Text 2. Theatres in Britain
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There are areas of the arts in which Britain more confidently excels. British theatre is among the liveliest and most innovative in the world. Some would argue that the quality of theatre is a good register of a country’s democratic values. For it is on the stage that some of the most painful questions can be asked about the way we live, both as individuals and as a community.
Over 300 commercial theatres operate in the country, 100 of these in London, and about 40 of them in London’s famous West End. Now commonly known as Theatreland, London’s main theatre district is located in the heart of the West End of Central London, and is traditionally defined by The Strand to the south, Oxford Street to the north, Regent Street to the west, and Kingsway to the east. Prominent theatre streets include Drury Lane, Shaftesbury Avenue, and The Strand. The works staged are predominantly musicals, classic or middle brow plays, and comedy performances.
Most of the theatres in Theatreland are of late Victorian or Edwardian construction and are privately owned. The majority of them have great character, and the largest and best maintained feature grand neo-classical, romanesque, or Victorian facades and luxurious, detailed interior design and decoration. On the other hand, leg room is often cramped, and audience facilities such as bars and toilets are often much smaller than in modern theatres.
West End shows may run for a varying number of weeks, depending on ticket sales. Musicals tend to have longer runs than dramas. The longest running musical in West End history is Les Misérables. It overtook Andrew Lloyd Webber’s Cats, which closed in 2002 after running for 8,949 performances and 21 years. Other long-runners include Lloyd Webber’s The Phantom of the Opera and Willy Russell’s Blood Brothers. However the non-musical Agatha Christie play The Mousetrap is the longest running show in the world, and has been showing since 1952.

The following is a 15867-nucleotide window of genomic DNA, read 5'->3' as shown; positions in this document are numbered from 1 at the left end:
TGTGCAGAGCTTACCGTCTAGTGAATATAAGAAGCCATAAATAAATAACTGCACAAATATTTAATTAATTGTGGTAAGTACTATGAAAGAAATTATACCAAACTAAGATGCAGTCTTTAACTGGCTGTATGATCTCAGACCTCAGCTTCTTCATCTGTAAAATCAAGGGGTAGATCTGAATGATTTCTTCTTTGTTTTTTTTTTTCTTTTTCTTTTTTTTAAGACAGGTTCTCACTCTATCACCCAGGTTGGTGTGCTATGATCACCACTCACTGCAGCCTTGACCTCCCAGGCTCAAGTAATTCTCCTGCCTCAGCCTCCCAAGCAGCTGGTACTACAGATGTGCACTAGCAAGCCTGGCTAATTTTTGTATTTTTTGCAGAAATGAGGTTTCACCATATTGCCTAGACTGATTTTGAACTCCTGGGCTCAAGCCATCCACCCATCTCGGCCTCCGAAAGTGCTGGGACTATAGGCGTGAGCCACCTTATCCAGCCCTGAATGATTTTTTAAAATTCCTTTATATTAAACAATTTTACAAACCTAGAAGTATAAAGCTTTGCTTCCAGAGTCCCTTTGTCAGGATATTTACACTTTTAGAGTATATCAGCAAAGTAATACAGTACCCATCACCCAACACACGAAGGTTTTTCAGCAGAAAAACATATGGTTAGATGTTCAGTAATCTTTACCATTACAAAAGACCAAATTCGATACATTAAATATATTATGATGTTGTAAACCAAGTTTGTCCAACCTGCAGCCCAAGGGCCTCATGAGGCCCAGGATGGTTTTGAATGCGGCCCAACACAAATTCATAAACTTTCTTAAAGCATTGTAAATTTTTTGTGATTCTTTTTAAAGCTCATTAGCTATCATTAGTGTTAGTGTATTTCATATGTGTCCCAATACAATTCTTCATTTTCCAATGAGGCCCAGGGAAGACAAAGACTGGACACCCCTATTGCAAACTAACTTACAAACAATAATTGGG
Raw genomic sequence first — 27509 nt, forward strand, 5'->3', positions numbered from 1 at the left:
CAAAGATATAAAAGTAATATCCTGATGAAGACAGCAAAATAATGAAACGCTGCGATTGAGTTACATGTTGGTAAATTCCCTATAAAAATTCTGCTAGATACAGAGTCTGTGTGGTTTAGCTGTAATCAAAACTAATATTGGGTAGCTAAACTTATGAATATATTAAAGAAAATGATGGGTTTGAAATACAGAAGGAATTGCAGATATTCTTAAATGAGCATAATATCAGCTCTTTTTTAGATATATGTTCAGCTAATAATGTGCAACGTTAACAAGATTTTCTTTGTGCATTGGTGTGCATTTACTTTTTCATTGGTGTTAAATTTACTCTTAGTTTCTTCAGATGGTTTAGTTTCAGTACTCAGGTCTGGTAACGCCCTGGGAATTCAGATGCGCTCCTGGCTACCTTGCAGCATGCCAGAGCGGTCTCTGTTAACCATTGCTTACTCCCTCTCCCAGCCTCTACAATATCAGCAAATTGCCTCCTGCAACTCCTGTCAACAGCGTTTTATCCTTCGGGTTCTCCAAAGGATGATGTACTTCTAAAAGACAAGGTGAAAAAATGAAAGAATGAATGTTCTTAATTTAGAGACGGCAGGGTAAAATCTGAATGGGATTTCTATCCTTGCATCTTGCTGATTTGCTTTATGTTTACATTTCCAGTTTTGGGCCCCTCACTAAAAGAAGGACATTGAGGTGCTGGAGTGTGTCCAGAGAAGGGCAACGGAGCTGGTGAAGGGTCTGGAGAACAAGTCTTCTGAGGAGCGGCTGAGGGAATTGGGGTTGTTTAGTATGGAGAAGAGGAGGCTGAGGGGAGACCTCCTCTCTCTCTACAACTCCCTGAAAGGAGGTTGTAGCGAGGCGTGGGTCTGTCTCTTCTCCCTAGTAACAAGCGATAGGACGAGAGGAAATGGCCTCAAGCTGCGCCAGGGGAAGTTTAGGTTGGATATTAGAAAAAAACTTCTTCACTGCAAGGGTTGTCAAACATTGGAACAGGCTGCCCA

However, the real vitality of British theatre is to be found less in the West End than in the regional, “fringe” and pub theatres all over the country. West End theatres are essentially commercial. They stage what will fill the house, which means there is an emphasis on musicals, comedy and other forms of light entertainment. They depend on foreign tourists to fill up to 40 per cent of seats.
Fringe theatre is a term used to describe alternative theatre, or entertainment not of the mainstream. The term comes from the Edinburgh Festival Fringe, which name comes from Robert Kemp, who described the unofficial companies performing at the same time as the second Edinburgh International Festival (1948) as a ‘fringe’, writing: “Round the fringe of official Festival drama, there seems to be more private enterprise than before”. The term has since been adopted by the Edinburgh Festival Fringe and thence by alternative theatres and alternative theatre festivals.
In London, United Kingdom, the Fringe is the term given to small scale theatres, many of them located above pubs.
The venue hosts music nights, comedy nights, one-off evenings and a whole range of plays; from the classics to new works; locally written productions to old favourites. The theatre is ideal for corporate evenings, not just with what’s on offer in the theatre programme, but exclusive casino, comedy, and sports orientated fun evenings with buffet and personal bar staff service.
However, much of the liveliest theatre has grown out of “rep”, the repertory movement. A repertory theatre is usually a theatre in which a resident company presents works from a specified repertoire, usually in alternation or rotation. In the British system it used to be that even quite small towns would support a rep, and the resident company would present a different play every week, either a revival from the full range of classics or, if given the chance, a new play, once the rights had been released after a West End run.